In 1929 Wall Street experienced one of the most extreme crashes of modern financial markets, with the Dow Jones, the benchmark index of the time losing 89% of its value over a two and a half year period. It sparked the beginning of the great depression, with the market taking 15 years to regain its former highs.
In 1927 — 2 years prior — John Maynard Keynes, the most influential economist of the 20th century, and the founder of modern fiscal and monetary policy stated that “we will not have any more crashes in our time”.
Fast forward to June 2017. Janet Yellen is the head of the Federal Reserve, overseeing the USA’s monetary policy. One of the most powerful economists alive. What’s on her mind? Surely that’s an important question.
“Will I say there will never, ever be another financial crisis? No, probably that would be going too far. But I do think we’re much safer and I hope that it will not be in our lifetimes and I don’t believe it will.”
While I’ll admit today’s graph is not nearly as dizzying, it still does have many people scratching their heads at this unreasonable strength in equities. The rise in derivatives means governments control a lower percentage of the money pool. The Fed has less ability now to influence markets than they ever have in the past. Power money is not so powerful anymore. Hence the need to resort to desperate attempts to keep pushing markets higher with QE, Helicopter Money and — my personal favourite — “Whatever it takes”.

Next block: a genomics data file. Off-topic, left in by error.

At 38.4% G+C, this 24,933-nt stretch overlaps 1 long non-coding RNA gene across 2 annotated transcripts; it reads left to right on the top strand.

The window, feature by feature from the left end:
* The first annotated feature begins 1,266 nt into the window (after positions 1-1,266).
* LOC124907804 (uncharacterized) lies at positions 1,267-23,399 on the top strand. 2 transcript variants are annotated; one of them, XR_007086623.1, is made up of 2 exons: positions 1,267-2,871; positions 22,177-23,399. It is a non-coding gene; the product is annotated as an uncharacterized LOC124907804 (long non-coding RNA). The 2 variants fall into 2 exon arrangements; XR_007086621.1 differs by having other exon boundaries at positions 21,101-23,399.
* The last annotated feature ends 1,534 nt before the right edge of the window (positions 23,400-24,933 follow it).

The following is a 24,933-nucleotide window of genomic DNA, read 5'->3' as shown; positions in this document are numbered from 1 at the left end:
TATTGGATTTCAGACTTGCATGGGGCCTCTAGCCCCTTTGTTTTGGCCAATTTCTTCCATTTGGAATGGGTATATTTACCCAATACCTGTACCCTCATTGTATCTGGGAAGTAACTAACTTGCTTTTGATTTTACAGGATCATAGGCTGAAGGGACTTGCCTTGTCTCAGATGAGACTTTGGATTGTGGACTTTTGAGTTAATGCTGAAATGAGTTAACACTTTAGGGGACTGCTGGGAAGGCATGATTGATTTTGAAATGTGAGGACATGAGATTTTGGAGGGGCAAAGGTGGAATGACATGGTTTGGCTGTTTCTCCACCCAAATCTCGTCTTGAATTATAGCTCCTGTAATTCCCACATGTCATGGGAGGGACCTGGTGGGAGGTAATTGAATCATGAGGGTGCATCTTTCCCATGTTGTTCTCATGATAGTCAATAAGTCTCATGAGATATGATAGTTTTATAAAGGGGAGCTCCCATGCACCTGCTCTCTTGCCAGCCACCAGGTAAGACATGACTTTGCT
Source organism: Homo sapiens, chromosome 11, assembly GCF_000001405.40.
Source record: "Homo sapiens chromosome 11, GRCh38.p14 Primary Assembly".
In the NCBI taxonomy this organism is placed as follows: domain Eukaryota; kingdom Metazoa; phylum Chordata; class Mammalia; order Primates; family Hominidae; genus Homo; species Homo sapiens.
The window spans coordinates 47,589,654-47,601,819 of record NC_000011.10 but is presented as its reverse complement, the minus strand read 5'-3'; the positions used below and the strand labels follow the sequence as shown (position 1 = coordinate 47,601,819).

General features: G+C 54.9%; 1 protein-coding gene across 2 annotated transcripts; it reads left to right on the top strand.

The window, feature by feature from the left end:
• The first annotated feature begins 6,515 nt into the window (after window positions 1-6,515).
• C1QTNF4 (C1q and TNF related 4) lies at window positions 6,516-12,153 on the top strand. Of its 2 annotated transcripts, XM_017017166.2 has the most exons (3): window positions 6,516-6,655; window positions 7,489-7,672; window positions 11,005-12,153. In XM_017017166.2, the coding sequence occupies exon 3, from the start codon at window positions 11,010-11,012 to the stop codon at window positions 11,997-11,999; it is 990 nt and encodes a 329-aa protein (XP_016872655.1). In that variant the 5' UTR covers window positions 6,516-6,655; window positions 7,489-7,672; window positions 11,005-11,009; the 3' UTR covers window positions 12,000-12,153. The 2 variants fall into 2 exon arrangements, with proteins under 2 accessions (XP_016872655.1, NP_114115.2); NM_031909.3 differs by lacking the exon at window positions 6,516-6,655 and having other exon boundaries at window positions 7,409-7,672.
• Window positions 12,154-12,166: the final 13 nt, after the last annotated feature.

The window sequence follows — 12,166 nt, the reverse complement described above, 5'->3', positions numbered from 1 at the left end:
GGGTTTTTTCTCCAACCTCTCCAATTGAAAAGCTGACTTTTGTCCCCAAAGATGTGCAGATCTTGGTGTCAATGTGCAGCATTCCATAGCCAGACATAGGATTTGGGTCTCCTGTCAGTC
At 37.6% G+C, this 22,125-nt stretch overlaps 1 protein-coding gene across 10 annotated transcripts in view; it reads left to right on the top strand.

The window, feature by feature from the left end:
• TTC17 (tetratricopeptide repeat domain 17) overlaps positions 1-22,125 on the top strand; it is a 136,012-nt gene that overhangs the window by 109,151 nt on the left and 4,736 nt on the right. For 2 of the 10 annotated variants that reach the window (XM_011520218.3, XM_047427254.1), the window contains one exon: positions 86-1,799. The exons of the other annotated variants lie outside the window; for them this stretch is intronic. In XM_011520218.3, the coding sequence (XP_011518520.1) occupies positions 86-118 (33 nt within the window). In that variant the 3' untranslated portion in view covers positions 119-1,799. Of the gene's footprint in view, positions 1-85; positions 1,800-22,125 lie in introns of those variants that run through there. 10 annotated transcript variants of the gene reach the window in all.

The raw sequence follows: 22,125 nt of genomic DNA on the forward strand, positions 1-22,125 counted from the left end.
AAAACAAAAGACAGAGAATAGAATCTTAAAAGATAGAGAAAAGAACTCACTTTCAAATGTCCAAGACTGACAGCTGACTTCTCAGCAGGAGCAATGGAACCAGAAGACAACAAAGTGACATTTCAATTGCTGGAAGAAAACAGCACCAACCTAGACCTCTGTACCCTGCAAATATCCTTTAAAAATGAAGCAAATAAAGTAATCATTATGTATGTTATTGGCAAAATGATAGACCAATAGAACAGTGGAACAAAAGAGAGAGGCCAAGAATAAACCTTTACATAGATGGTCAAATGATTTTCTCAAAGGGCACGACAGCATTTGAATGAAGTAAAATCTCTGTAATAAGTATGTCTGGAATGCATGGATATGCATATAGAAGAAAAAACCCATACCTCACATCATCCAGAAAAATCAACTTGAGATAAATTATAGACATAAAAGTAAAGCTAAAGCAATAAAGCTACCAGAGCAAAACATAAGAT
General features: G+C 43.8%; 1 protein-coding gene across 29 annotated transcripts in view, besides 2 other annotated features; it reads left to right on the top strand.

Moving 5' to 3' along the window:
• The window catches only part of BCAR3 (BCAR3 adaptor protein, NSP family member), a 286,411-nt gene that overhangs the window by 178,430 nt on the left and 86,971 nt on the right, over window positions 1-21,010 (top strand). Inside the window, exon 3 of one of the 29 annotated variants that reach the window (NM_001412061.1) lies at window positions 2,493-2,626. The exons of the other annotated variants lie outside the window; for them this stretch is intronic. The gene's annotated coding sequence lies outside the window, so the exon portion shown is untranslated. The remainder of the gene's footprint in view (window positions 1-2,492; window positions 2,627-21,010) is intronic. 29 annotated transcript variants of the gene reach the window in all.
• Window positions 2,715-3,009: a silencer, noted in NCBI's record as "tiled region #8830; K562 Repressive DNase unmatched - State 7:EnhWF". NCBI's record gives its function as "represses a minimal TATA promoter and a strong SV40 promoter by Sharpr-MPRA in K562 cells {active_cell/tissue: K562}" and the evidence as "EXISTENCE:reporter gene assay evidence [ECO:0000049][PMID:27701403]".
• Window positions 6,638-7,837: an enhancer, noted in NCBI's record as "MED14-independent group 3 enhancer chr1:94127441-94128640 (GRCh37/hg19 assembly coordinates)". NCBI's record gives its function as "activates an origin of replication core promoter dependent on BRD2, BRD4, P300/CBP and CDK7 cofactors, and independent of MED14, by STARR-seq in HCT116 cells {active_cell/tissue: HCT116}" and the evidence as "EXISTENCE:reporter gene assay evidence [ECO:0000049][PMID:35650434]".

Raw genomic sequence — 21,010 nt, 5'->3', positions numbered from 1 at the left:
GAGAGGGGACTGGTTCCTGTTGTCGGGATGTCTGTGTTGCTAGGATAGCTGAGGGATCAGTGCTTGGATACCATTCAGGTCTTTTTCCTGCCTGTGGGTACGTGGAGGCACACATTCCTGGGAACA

What would the Fed need to do to prevent further crashes if suddenly everyone was using some alternative to US Dollars — something that they had no control over? How scary would that be? I hope that will not be in our lifetimes.